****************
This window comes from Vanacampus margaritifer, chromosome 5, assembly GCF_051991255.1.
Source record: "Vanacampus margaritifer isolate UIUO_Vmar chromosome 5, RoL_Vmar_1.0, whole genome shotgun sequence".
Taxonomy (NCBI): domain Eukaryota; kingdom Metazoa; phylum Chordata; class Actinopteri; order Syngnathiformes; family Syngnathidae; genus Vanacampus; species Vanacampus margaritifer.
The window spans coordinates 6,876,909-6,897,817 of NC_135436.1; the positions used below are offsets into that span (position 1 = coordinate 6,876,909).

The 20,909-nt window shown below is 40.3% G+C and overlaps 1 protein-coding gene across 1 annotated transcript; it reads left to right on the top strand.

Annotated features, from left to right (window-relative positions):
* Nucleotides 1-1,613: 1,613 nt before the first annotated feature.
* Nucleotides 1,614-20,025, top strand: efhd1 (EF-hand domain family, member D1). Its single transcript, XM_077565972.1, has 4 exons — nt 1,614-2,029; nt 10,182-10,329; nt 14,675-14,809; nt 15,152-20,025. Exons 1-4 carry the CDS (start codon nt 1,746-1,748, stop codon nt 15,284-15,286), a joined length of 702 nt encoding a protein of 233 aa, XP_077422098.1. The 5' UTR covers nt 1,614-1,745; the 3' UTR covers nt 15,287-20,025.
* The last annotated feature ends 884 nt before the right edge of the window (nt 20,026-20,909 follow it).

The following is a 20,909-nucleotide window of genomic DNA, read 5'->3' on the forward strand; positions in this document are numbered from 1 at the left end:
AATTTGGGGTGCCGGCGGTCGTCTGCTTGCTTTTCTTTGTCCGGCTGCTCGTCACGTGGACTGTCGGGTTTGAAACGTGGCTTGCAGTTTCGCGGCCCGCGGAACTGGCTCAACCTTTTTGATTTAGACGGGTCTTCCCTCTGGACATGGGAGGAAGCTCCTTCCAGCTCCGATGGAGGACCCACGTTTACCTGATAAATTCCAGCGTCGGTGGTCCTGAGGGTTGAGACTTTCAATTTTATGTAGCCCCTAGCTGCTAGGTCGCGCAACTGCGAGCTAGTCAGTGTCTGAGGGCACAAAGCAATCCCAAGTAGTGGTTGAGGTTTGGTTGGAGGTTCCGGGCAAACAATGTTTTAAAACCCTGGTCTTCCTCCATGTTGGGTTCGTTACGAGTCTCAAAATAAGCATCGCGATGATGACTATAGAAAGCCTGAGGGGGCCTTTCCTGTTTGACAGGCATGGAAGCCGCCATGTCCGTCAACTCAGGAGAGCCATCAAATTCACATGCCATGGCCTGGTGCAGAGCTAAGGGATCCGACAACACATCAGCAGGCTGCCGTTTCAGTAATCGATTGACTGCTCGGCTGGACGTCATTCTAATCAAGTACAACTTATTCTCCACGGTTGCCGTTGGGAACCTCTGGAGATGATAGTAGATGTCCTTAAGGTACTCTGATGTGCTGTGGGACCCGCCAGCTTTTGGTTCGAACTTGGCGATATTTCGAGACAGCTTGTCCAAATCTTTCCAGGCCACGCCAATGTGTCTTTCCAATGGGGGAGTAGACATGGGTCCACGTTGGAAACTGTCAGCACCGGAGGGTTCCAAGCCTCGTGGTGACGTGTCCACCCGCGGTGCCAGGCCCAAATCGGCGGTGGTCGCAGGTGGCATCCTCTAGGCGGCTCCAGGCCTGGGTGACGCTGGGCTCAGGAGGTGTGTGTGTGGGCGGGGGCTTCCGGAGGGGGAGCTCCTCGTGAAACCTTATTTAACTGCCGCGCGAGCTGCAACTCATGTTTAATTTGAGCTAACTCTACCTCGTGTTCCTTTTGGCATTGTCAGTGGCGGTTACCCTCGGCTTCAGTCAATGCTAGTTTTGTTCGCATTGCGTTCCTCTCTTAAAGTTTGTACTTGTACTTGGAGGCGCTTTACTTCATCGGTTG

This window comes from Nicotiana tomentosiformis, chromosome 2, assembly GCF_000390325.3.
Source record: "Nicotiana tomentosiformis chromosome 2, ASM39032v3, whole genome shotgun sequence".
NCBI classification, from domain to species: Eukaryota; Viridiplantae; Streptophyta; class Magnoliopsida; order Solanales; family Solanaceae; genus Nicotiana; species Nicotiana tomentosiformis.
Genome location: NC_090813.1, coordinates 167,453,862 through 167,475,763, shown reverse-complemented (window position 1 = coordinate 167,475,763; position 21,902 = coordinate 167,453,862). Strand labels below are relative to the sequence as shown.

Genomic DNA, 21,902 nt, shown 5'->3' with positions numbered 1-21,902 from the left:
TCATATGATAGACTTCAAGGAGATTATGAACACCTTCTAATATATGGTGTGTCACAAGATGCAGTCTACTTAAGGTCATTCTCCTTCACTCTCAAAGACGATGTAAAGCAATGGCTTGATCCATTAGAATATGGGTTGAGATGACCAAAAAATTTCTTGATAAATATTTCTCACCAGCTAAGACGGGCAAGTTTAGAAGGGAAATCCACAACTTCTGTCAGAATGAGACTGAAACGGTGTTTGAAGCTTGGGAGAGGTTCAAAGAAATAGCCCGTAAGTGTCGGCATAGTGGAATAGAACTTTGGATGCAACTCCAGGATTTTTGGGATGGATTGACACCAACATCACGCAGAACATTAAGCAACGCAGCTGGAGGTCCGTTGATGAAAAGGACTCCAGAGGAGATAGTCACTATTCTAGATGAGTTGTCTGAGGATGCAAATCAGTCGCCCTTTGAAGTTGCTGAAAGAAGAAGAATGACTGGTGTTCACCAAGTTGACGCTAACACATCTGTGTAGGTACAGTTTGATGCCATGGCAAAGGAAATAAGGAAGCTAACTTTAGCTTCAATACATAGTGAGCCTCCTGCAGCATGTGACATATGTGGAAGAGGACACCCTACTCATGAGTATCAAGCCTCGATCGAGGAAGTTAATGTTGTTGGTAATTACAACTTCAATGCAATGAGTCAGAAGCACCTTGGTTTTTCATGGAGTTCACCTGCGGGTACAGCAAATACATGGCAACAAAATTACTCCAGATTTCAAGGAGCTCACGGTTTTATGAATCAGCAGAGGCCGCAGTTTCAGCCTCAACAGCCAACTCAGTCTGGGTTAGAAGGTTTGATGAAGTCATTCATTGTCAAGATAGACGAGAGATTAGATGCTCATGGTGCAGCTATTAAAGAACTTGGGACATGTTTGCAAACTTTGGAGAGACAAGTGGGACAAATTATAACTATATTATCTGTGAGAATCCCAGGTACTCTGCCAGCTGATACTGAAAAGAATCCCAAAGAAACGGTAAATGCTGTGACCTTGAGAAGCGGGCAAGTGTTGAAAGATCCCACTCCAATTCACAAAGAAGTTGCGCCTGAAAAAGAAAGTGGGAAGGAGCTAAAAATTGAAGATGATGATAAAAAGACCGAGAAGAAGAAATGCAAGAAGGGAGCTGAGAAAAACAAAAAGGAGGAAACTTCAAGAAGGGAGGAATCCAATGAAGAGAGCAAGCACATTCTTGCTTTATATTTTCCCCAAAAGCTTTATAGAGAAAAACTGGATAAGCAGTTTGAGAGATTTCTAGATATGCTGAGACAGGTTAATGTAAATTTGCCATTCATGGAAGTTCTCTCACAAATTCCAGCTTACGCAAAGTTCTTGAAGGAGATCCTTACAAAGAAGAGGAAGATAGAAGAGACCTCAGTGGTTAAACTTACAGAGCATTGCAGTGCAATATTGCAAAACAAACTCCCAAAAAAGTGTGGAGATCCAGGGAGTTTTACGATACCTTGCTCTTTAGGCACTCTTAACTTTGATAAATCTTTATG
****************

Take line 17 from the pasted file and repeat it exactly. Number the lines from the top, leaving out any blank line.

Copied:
TCATATGATAGACTTCAAGGAGATTATGAACACCTTCTAATATATGGTGTGTCACAAGATGCAGTCTACTTAAGGTCATTCTCCTTCACTCTCAAAGACGATGTAAAGCAATGGCTTGATCCATTAGAATATGGGTTGAGATGACCAAAAAATTTCTTGATAAATATTTCTCACCAGCTAAGACGGGCAAGTTTAGAAGGGAAATCCACAACTTCTGTCAGAATGAGACTGAAACGGTGTTTGAAGCTTGGGAGAGGTTCAAAGAAATAGCCCGTAAGTGTCGGCATAGTGGAATAGAACTTTGGATGCAACTCCAGGATTTTTGGGATGGATTGACACCAACATCACGCAGAACATTAAGCAACGCAGCTGGAGGTCCGTTGATGAAAAGGACTCCAGAGGAGATAGTCACTATTCTAGATGAGTTGTCTGAGGATGCAAATCAGTCGCCCTTTGAAGTTGCTGAAAGAAGAAGAATGACTGGTGTTCACCAAGTTGACGCTAACACATCTGTGTAGGTACAGTTTGATGCCATGGCAAAGGAAATAAGGAAGCTAACTTTAGCTTCAATACATAGTGAGCCTCCTGCAGCATGTGACATATGTGGAAGAGGACACCCTACTCATGAGTATCAAGCCTCGATCGAGGAAGTTAATGTTGTTGGTAATTACAACTTCAATGCAATGAGTCAGAAGCACCTTGGTTTTTCATGGAGTTCACCTGCGGGTACAGCAAATACATGGCAACAAAATTACTCCAGATTTCAAGGAGCTCACGGTTTTATGAATCAGCAGAGGCCGCAGTTTCAGCCTCAACAGCCAACTCAGTCTGGGTTAGAAGGTTTGATGAAGTCATTCATTGTCAAGATAGACGAGAGATTAGATGCTCATGGTGCAGCTATTAAAGAACTTGGGACATGTTTGCAAACTTTGGAGAGACAAGTGGGACAAATTATAACTATATTATCTGTGAGAATCCCAGGTACTCTGCCAGCTGATACTGAAAAGAATCCCAAAGAAACGGTAAATGCTGTGACCTTGAGAAGCGGGCAAGTGTTGAAAGATCCCACTCCAATTCACAAAGAAGTTGCGCCTGAAAAAGAAAGTGGGAAGGAGCTAAAAATTGAAGATGATGATAAAAAGACCGAGAAGAAGAAATGCAAGAAGGGAGCTGAGAAAAACAAAAAGGAGGAAACTTCAAGAAGGGAGGAATCCAATGAAGAGAGCAAGCACATTCTTGCTTTATATTTTCCCCAAAAGCTTTATAGAGAAAAACTGGATAAGCAGTTTGAGAGATTTCTAGATATGCTGAGACAGGTTAATGTAAATTTGCCATTCATGGAAGTTCTCTCACAAATTCCAGCTTACGCAAAGTTCTTGAAGGAGATCCTTACAAAGAAGAGGAAGATAGAAGAGACCTCAGTGGTTAAACTTACAGAGCATTGCAGTGCAATATTGCAAAACAAACTCCCAAAAAAGTGTGGAGATCCAGGGAGTTTTACGATACCTTGCTCTTTAGGCACTCTTAACTTTGATAAATCTTTATG